GM2 gangliosidoses - Tay-Sachs and Sandhoff disease

The GM2 gangliosidoses are a group of related genetic disorders that result from a deficiency of the enzyme beta-hexosaminidase. This enzyme catalyzes the biodegradation of fatty acid derivatives known as gangliosides. The diseases are better known by their individual names. Tay–Sachs and Sandhoff disease are rare and between two and six children a year are born with the diseases in the UK. However, 1 in 300 people are carriers of the genes which cause either Tay-Sachs or Sandhoff disease. Unfortunately there is no cure or treatment currently available for Tay-Sachs and Sandhoff. The research team investigating the diseases are very close to finding an effective treatment and this gives some hope to families.


Tay-Sachs is a genetic disorder caused by a defect in the HEXA gene which produces the beta-hexosaminidase A enzyme. The enzyme is important as it breaks down harmful waste products in the brain and without it these build up and cause extensive damage to the brain’s nerve cells. Physically, an individual diagnosed with Tay-Sachs will suffer a relentless deterioration of mental and physical abilities.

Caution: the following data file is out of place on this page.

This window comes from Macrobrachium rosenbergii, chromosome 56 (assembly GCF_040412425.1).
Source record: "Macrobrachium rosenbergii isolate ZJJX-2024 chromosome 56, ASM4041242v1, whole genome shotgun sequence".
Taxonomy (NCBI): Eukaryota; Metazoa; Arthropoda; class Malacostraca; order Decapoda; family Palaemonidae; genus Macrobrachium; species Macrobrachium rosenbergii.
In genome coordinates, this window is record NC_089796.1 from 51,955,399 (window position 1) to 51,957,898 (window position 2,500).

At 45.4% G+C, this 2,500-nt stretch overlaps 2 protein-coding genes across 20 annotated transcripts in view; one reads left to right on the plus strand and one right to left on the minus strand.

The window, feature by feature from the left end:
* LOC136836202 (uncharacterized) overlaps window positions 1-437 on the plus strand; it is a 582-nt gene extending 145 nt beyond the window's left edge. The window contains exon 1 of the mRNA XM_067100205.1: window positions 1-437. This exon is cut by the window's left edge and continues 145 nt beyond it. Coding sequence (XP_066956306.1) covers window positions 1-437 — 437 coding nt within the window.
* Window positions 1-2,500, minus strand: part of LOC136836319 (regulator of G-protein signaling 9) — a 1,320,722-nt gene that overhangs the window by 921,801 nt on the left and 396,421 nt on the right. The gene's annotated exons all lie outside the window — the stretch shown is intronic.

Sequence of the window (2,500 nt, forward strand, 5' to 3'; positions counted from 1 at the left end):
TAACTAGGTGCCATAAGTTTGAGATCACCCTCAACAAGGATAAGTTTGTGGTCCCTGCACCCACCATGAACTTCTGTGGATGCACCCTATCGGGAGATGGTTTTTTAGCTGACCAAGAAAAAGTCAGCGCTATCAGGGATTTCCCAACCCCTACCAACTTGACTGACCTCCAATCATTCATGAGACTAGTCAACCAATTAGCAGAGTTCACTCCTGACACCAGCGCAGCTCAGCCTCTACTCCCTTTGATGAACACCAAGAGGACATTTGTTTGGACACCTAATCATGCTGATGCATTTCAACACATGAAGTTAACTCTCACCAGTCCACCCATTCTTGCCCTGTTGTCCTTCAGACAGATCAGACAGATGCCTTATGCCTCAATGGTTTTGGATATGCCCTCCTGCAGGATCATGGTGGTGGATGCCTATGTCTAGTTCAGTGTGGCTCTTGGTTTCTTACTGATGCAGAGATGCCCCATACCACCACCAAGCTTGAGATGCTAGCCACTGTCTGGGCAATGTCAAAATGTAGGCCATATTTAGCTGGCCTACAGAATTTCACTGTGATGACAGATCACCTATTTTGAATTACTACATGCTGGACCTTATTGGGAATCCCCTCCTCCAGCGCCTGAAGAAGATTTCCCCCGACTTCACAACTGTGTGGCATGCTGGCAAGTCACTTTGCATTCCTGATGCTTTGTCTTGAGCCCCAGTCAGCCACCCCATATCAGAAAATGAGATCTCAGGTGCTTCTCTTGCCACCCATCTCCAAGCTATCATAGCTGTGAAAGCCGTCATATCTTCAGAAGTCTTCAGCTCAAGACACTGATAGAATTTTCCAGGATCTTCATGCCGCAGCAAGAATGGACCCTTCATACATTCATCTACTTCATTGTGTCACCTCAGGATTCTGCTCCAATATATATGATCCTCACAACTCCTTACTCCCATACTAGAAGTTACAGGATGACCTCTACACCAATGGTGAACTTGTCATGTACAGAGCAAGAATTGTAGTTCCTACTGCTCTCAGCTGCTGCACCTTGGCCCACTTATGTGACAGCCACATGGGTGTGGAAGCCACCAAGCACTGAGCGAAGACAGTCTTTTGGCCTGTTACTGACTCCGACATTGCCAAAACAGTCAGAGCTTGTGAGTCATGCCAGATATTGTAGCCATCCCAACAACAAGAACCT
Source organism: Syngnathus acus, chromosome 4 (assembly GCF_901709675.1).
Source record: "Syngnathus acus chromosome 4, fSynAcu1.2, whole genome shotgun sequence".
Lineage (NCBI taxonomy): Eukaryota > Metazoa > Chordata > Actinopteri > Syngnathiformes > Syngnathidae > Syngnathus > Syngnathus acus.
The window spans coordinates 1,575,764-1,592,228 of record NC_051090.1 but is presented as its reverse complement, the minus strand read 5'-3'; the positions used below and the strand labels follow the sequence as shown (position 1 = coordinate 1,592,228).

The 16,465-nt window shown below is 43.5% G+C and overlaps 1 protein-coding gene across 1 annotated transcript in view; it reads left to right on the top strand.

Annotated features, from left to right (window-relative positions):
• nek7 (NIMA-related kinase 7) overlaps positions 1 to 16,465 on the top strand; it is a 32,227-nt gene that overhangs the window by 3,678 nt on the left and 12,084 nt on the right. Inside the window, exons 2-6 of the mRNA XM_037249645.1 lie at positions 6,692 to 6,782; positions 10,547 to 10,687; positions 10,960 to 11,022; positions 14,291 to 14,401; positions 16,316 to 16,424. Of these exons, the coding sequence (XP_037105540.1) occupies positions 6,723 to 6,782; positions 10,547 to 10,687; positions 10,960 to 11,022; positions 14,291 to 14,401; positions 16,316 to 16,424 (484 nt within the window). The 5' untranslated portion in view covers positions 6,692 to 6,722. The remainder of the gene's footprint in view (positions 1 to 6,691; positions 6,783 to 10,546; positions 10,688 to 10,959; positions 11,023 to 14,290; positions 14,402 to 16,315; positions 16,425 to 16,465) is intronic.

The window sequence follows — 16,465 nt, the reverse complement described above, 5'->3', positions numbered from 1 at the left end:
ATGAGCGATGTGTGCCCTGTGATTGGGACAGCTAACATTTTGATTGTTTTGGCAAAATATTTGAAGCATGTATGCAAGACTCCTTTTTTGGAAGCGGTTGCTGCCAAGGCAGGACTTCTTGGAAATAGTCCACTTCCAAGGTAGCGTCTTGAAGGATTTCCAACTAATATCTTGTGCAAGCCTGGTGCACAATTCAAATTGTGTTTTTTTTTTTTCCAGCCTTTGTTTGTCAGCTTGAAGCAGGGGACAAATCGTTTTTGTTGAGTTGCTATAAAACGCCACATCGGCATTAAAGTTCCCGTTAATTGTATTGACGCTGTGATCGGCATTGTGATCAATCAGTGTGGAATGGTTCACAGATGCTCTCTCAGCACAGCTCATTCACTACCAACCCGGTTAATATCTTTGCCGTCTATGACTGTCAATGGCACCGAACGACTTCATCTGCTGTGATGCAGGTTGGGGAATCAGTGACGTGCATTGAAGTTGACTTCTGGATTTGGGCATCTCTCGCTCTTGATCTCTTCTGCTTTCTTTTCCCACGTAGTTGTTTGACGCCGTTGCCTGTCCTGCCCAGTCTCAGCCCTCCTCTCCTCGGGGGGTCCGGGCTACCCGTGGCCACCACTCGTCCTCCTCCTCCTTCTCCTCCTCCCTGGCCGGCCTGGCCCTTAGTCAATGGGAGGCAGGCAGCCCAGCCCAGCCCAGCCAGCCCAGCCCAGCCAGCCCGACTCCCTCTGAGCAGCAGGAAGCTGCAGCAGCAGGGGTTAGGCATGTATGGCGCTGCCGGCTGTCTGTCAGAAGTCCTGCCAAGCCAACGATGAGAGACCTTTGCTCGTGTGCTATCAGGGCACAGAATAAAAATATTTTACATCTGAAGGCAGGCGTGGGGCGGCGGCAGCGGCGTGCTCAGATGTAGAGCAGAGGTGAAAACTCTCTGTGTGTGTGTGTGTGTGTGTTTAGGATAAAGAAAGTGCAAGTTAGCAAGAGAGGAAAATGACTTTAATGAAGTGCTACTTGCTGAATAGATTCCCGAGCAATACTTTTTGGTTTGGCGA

Infantile Tay-Sachs and Sandhoff are the earliest presenting forms of the diseases in children and usually results in death by the age of 5.


Juvenile Tay-Sachs and Sandhoff is a very rare form of the diseases in children and is the result of a lack or severely reduced level of enzyme activity.


Late Onset Tay-Sachs and Sandhoff, also known as Adult Onset, is a very rare form which usually occurs in individuals in their 20s and early 30s.


Sandhoff disease is very similar to Tay-Sachs but the defected gene, called HEXB, does not allow the production of two enzymes (beta-hexosaminidase A and beta-hexosaminidase B). The disease also results in premature death in a sufferer and the signs and symptoms are the same as in Tay-Sachs.